Federal government eyeing post-2022 carbon-price hikes


The federal Liberals have already laid out their plans to ensure the national carbon price hits $50 a tonne by 2022, but government documents indicate Ottawa is eyeing hikes beyond that time horizon.

Federal Environment Minister Catherine McKenna says no decisions have been made about a carbon price post-2022. However, a federal Finance Department document distributed to Canada reporters on Wednesday by the province’s United Conservative Party (UCP) discusses the nuts and bolts of the federal carbon-pricing “backstop” or benchmark. The document notes the overall approach will be reviewed in 2022, “to confirm the path forward, including continued increases in stringency in future years.”

The document, originally obtained by subscription-only news website Blacklock’s Reporter, suggests that Prime Minister Justin Trudeau’s government is eyeing carbon-price increases beyond 2022, and above the $50-a-tonne price, the UCP said. Many economists, environmentalists and even energy-industry watchers have already assumed this was the plan – but a post-2022 price road map has not been clearly laid out by Ottawa.

The UCP released the documents on Wednesday to attack the NDP government’s political alliance with the Trudeau government, which has seen Premier Rachel Notley agree to phase in a $50-a-tonne carbon tax following Ottawa’s 2016 approval of the Trans Mountain pipeline expansion to the West Coast.

However, the UCP says the potential of carbon-price increases beyond $50-a-tonne will further put off investors who might be eyeing Canadian projects or companies as global oil prices push higher. The UCP is in political alignment with outgoing Saskatchewan Premier Brad Wall, who has also said his province has no intention of adopting the tax, and will fight any attempt by Ottawa to impose one.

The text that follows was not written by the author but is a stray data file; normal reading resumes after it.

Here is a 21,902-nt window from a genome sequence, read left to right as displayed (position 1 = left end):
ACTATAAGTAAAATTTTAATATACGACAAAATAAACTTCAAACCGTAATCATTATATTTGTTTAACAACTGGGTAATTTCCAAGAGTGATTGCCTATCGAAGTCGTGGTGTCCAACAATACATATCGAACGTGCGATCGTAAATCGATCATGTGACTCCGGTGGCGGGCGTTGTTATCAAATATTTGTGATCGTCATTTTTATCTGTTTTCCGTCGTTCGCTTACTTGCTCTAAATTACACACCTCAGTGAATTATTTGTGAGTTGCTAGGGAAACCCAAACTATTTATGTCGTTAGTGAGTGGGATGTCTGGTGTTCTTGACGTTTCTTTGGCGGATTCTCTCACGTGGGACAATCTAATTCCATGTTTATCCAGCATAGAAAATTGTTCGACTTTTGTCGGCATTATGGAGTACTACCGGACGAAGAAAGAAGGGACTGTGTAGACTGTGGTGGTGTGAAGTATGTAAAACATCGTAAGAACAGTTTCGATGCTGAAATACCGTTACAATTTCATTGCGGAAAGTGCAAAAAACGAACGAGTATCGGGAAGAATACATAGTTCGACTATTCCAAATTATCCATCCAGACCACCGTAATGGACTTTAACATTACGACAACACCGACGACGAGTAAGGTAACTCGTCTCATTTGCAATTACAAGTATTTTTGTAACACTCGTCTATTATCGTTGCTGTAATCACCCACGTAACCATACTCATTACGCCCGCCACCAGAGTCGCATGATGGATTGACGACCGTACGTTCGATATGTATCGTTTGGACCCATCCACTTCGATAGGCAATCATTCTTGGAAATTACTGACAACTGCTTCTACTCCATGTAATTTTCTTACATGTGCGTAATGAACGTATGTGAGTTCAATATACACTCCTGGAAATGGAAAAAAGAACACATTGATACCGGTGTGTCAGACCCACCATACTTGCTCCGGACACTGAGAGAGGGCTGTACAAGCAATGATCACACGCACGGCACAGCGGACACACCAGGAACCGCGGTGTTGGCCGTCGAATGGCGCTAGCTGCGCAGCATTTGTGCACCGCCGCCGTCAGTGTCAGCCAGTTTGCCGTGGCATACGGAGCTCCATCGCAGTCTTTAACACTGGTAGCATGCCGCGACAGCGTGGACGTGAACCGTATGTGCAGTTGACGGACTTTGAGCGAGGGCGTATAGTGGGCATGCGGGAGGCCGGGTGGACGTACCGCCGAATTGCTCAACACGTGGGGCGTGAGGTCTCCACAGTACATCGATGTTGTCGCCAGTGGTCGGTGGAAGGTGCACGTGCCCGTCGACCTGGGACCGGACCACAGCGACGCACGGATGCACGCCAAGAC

The federal government has mandated a carbon levy of at least $10 a tonne this year, and annual increases of $10 until it hits $50 a tonne in 2022. Carbon pricing is an especially critical issue in Canada, which has the highest greenhouse gas emissions of any province, where the carbon tax has already gone to $30 a tonne as of Jan. 1, and where the province’s industry-heavy economy is centred around producing oil and natural gas for Canadian and U.S. consumers.

The UCP is challenging the NDP in the provincial election scheduled for early next year – and is now leading in the polls. Leader Jason Kenney’s hallmark promises include scrapping the province’s carbon tax, and promising to go to battle with Ottawa over energy policy.

On Wednesday, Canada Environment Minister Shannon Phillips said in an interview that her province has been consistent in saying it is not considering any increases to its carbon levy beyond $50 a tonne. “We’ve been clear.”

Tags: , , , , , , , , ,

Categorised in: